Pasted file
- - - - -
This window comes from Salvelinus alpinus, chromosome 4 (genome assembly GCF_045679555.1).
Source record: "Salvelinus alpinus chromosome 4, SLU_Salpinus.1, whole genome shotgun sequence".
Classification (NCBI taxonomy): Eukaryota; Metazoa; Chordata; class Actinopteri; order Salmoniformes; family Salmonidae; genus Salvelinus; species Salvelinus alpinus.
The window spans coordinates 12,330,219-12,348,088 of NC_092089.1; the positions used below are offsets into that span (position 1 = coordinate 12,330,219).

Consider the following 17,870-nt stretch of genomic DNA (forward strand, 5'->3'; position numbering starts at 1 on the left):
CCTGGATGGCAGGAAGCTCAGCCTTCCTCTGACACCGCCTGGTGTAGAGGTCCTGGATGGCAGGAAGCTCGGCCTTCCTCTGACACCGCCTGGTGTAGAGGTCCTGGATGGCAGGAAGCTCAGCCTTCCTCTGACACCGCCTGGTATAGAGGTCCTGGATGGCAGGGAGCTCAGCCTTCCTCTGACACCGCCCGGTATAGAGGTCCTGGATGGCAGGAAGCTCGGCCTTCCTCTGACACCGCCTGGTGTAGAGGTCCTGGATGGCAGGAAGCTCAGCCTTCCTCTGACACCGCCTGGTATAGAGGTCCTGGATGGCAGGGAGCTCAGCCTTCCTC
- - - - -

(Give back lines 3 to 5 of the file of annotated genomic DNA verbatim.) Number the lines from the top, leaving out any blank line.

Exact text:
Classification (NCBI taxonomy): Eukaryota; Metazoa; Chordata; class Actinopteri; order Salmoniformes; family Salmonidae; genus Salvelinus; species Salvelinus alpinus.
The window spans coordinates 12,330,219-12,348,088 of NC_092089.1; the positions used below are offsets into that span (position 1 = coordinate 12,330,219).

Consider the following 17,870-nt stretch of genomic DNA (forward strand, 5'->3'; position numbering starts at 1 on the left):